Like many, I feel helpless. I feel incapable of protecting our children in this climate of gun violence and mass shootings.
Almost three years ago, when 20 children and 6 adults were massacred at an elementary school in Sandy Hook, CT, the American Academy of Pediatrics published four priorities for legislation needed to keep our children safe.
1- Firearm safety and the creation of stronger gun laws.
2- Prevention and Public Health measures that allow research on the causes of gun violence and possible preventive strategies.
3- Improved identification of mental health illness and access to care.
4- Reduce gun violence in the media
Arguably, not one of these priorities has been appropriately addressed by our government leaders. Meanwhile, over those three years there have been 142 more school shootings. A national debate on gun safety and prevention of mass shootings is long overdue.
Like most issues, gun safety starts in the home. Talk to your child about guns. If a gun is kept in the house, it should be stored unloaded. The gun needs to be locked and kept out of the reach of children with the ammunition locked in a separate location. The keys for these locations should be kept separate from other household keys and out of the reach of children. Teach your child that if they see a gun, they need to stop what they are doing, walk away and report to an adult. Finally, if your child is spending time at someone else’s house, inquire about guns and how they are stored.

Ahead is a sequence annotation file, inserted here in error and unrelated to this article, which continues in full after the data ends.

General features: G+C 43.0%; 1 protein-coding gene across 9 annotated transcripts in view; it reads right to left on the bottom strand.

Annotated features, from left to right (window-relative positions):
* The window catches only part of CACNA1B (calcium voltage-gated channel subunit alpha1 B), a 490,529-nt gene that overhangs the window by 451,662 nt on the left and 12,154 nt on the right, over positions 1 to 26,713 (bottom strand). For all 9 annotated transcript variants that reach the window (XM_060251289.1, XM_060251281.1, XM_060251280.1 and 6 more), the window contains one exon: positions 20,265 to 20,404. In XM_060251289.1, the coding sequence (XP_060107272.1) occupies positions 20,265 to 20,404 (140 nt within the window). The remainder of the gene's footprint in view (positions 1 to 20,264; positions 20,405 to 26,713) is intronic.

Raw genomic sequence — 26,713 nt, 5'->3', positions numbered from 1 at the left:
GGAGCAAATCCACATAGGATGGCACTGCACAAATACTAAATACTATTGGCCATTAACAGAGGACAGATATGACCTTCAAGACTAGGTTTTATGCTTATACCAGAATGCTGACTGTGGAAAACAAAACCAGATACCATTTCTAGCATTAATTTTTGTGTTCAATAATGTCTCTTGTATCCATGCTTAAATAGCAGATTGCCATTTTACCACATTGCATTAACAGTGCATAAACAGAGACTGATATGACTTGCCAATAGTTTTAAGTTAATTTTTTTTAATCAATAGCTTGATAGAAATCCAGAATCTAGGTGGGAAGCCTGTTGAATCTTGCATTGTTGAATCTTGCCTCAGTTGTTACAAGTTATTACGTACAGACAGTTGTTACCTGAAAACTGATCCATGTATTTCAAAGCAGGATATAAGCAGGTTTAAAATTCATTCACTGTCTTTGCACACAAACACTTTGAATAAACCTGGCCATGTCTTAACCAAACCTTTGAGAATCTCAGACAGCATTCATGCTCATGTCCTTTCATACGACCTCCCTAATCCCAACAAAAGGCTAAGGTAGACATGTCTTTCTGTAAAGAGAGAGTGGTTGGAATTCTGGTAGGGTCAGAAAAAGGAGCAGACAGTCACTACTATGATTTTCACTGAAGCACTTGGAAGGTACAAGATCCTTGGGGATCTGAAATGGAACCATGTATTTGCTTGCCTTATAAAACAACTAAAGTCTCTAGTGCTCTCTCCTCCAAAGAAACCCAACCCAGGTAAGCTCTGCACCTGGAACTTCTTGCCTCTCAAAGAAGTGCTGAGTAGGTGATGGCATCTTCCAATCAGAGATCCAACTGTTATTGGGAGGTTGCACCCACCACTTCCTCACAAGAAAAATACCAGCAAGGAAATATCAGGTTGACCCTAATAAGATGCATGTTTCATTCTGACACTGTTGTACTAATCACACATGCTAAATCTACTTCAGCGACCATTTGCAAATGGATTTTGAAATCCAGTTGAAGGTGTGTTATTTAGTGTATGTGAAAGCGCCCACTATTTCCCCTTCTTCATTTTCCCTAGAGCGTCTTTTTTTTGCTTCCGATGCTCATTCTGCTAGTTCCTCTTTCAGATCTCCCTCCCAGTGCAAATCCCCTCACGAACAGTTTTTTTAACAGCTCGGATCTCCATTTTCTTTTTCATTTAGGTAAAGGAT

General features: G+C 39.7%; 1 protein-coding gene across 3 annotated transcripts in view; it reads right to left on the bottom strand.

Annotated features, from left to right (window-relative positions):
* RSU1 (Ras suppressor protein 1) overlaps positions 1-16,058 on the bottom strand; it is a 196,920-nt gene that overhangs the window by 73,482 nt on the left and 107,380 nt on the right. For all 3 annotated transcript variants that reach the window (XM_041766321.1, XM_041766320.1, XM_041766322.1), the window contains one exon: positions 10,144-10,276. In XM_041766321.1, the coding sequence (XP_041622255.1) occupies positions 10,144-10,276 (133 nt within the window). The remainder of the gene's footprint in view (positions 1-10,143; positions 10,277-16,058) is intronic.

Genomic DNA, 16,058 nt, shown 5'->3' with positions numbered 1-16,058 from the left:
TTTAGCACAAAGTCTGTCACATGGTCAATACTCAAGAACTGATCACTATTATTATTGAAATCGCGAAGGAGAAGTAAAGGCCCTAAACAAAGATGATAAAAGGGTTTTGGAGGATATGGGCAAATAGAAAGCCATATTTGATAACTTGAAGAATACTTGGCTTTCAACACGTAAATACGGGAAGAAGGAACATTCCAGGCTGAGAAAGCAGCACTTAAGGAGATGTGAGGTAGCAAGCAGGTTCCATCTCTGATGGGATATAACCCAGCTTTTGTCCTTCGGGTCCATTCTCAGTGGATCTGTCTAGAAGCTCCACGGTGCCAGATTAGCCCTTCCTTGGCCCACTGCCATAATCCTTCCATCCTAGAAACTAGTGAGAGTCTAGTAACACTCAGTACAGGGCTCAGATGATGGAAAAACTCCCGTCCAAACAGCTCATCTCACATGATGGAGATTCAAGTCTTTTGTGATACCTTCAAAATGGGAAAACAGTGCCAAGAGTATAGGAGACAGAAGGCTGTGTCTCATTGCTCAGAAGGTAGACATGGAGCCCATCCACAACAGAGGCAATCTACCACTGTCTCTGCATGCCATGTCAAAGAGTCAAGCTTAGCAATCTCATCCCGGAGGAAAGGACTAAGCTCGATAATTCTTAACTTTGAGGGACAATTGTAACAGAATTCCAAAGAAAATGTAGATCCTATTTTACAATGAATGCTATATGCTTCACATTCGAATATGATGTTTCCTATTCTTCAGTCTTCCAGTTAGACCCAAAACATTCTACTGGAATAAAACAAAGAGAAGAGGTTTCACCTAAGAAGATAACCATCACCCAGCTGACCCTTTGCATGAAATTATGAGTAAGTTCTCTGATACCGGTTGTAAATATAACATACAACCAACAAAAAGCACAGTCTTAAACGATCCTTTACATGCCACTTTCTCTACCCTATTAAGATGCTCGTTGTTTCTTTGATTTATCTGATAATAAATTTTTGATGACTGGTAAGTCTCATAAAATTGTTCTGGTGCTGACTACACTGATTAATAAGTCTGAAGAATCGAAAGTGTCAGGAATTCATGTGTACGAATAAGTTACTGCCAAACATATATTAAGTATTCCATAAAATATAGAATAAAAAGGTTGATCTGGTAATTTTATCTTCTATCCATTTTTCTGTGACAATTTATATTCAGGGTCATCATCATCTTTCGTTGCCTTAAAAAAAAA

We owe it to our children not to give up. Mass shootings do not need to be a part of daily life. The solution will not be easy, but our children deserve to be safe at school, at home and when out with friends.
Lisa Ryan, MD, is a pediatrician at Way to Grow Pediatrics. She can be reached at 636-344-2400, or schedule an appointment with her today!